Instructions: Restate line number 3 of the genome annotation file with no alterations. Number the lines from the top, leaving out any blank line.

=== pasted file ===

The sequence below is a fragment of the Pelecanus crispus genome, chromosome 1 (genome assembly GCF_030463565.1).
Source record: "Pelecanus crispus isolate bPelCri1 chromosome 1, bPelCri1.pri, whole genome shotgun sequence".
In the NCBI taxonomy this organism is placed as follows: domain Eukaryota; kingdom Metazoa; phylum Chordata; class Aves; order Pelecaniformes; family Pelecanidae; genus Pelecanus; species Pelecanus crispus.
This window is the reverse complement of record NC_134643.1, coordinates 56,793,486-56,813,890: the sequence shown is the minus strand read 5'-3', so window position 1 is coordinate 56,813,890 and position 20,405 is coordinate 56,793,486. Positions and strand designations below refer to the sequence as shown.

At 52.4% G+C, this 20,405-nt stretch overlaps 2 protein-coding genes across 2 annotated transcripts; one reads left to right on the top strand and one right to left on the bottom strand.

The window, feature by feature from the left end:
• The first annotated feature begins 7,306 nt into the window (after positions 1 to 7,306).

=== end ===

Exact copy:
In the NCBI taxonomy this organism is placed as follows: domain Eukaryota; kingdom Metazoa; phylum Chordata; class Aves; order Pelecaniformes; family Pelecanidae; genus Pelecanus; species Pelecanus crispus.